Bad drugs could be coursing through Spokane; one person is dead, several others in hospital

Last night, Spokane Police officers responded to several reports of people walking into the middle of streets, apparently hallucinating and possibly in the throes of a drug trip. At least one person is dead and others have been taken to the hospital.

A news release from the Spokane Police Department describes erratic, potentially drug-fueled individuals yelling at other people, at inanimate objects and at nothing at all. At this point, police either do not know, or will not say what type of drug or combination of drugs is responsible.

"The observed behavior is consistent with a stimulant; effected persons hallucinate, act in an unpredictable and sometimes violent manner," Officer Nick Briggs wrote in the Tuesday evening news release. "Some of the subjects have acted violently upon contact with police, and multiple persons have been transported to local hospitals for treatment."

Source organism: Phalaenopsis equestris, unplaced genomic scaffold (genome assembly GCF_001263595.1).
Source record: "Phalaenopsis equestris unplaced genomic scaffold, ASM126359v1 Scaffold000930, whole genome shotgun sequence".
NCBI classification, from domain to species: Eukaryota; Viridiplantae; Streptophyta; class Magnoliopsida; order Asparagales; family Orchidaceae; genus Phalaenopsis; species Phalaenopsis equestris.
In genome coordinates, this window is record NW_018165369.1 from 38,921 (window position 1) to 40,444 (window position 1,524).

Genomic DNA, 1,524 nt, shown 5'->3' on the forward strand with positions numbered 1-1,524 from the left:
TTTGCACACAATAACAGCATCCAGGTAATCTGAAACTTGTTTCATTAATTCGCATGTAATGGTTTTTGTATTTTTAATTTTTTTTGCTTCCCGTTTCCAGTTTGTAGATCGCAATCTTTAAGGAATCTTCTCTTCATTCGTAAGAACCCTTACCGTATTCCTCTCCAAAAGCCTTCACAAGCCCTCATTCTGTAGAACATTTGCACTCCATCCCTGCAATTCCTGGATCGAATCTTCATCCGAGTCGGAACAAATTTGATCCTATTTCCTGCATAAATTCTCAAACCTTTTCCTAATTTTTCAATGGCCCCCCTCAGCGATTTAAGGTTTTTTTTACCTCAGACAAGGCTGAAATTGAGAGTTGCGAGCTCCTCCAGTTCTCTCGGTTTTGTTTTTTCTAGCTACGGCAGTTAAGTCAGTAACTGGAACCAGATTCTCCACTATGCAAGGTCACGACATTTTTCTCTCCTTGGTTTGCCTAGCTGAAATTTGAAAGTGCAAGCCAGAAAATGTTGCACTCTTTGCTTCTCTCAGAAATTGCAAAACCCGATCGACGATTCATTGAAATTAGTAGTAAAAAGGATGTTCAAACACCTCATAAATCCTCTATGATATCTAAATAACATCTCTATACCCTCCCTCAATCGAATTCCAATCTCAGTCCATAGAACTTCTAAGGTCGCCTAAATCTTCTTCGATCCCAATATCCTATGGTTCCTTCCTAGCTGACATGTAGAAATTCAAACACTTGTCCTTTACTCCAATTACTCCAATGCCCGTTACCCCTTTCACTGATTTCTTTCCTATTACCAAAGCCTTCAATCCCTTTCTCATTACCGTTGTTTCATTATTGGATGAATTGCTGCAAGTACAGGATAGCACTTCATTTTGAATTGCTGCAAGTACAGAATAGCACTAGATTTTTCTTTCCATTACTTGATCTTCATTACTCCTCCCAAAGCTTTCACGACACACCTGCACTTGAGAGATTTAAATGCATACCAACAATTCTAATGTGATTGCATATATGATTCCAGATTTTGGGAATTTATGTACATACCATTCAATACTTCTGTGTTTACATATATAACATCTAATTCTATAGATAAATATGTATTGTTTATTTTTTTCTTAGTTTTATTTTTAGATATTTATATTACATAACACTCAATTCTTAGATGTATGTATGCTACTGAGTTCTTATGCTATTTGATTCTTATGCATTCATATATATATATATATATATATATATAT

Police are hesitant to say that these incidents are connected, "however the similarities in behavior and the truncated timeframe make it likely a common drug is responsible," Briggs writes. "The Spokane Police Department Drug Unit is aware of the situation and [is] attempting to ascertain the source and nature of the substance."

Public Information Officer John O'Brien declined to release any further details, such as the exact number of calls, their general location, the number of people taken to the hospital or whether any officers or citizens were injured.

"We are not providing information about the drug incident(s) right now," O'Brien writes in an email. "We have to do far more investigation to see where it leads us. This may all may be connected... or it may not. Too early to say."

Spokane Regional Health District health officer Dr. Bob Lutz released a statement encouraging those who are addicted to drugs to seek help and for those who witness erratic behavior or a potential overdose to call 911.

"Although we do not yet know what the substance involved in this fatality and increased need for law enforcement is, historically, with regard to stimulant overdoses, for instance methamphetamine, the number of deaths remains unacceptably high in Spokane County," Lutz's statement says.

He emphasizes that substance use is not a moral failure, but presents a complex public health issue that requires treatment and support services for people who are addicted.